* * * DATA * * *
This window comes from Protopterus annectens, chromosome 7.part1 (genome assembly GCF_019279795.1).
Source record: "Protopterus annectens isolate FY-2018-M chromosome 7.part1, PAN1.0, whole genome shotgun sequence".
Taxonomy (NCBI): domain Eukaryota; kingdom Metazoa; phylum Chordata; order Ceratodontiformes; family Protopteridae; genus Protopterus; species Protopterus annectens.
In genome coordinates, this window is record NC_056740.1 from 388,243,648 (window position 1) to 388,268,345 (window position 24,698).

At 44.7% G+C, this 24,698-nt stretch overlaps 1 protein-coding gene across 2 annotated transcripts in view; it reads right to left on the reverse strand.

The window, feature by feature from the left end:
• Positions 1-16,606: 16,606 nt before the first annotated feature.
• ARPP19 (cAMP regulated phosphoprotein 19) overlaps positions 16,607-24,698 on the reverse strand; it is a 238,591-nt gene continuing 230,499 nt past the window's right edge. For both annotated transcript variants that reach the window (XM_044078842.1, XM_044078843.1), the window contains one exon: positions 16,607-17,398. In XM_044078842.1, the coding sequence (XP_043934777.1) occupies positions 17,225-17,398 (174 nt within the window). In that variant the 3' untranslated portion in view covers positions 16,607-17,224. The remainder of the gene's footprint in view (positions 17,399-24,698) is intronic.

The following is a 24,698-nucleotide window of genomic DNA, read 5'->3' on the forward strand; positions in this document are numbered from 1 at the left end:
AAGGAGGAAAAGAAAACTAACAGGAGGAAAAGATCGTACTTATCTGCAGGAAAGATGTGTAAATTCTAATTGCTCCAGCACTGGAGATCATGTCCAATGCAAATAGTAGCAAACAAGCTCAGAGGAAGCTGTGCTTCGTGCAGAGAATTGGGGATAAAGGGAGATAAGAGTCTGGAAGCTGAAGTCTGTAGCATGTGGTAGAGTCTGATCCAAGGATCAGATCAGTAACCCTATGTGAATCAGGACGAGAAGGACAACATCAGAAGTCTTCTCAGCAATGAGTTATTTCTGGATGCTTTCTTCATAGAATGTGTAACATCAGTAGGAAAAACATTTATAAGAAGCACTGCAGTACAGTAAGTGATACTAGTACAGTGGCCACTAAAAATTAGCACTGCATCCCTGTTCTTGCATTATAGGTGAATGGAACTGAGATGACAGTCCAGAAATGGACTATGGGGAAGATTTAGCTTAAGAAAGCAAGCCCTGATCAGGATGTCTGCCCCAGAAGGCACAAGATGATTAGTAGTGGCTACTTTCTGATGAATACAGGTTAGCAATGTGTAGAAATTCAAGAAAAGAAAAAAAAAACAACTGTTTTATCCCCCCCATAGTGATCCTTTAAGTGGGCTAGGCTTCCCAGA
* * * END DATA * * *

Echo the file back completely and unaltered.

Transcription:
This window comes from Protopterus annectens, chromosome 7.part1 (genome assembly GCF_019279795.1).
Source record: "Protopterus annectens isolate FY-2018-M chromosome 7.part1, PAN1.0, whole genome shotgun sequence".
Taxonomy (NCBI): domain Eukaryota; kingdom Metazoa; phylum Chordata; order Ceratodontiformes; family Protopteridae; genus Protopterus; species Protopterus annectens.
In genome coordinates, this window is record NC_056740.1 from 388,243,648 (window position 1) to 388,268,345 (window position 24,698).

At 44.7% G+C, this 24,698-nt stretch overlaps 1 protein-coding gene across 2 annotated transcripts in view; it reads right to left on the reverse strand.

The window, feature by feature from the left end:
• Positions 1-16,606: 16,606 nt before the first annotated feature.
• ARPP19 (cAMP regulated phosphoprotein 19) overlaps positions 16,607-24,698 on the reverse strand; it is a 238,591-nt gene continuing 230,499 nt past the window's right edge. For both annotated transcript variants that reach the window (XM_044078842.1, XM_044078843.1), the window contains one exon: positions 16,607-17,398. In XM_044078842.1, the coding sequence (XP_043934777.1) occupies positions 17,225-17,398 (174 nt within the window). In that variant the 3' untranslated portion in view covers positions 16,607-17,224. The remainder of the gene's footprint in view (positions 17,399-24,698) is intronic.

The following is a 24,698-nucleotide window of genomic DNA, read 5'->3' on the forward strand; positions in this document are numbered from 1 at the left end:
AAGGAGGAAAAGAAAACTAACAGGAGGAAAAGATCGTACTTATCTGCAGGAAAGATGTGTAAATTCTAATTGCTCCAGCACTGGAGATCATGTCCAATGCAAATAGTAGCAAACAAGCTCAGAGGAAGCTGTGCTTCGTGCAGAGAATTGGGGATAAAGGGAGATAAGAGTCTGGAAGCTGAAGTCTGTAGCATGTGGTAGAGTCTGATCCAAGGATCAGATCAGTAACCCTATGTGAATCAGGACGAGAAGGACAACATCAGAAGTCTTCTCAGCAATGAGTTATTTCTGGATGCTTTCTTCATAGAATGTGTAACATCAGTAGGAAAAACATTTATAAGAAGCACTGCAGTACAGTAAGTGATACTAGTACAGTGGCCACTAAAAATTAGCACTGCATCCCTGTTCTTGCATTATAGGTGAATGGAACTGAGATGACAGTCCAGAAATGGACTATGGGGAAGATTTAGCTTAAGAAAGCAAGCCCTGATCAGGATGTCTGCCCCAGAAGGCACAAGATGATTAGTAGTGGCTACTTTCTGATGAATACAGGTTAGCAATGTGTAGAAATTCAAGAAAAGAAAAAAAAAACAACTGTTTTATCCCCCCCATAGTGATCCTTTAAGTGGGCTAGGCTTCCCAGA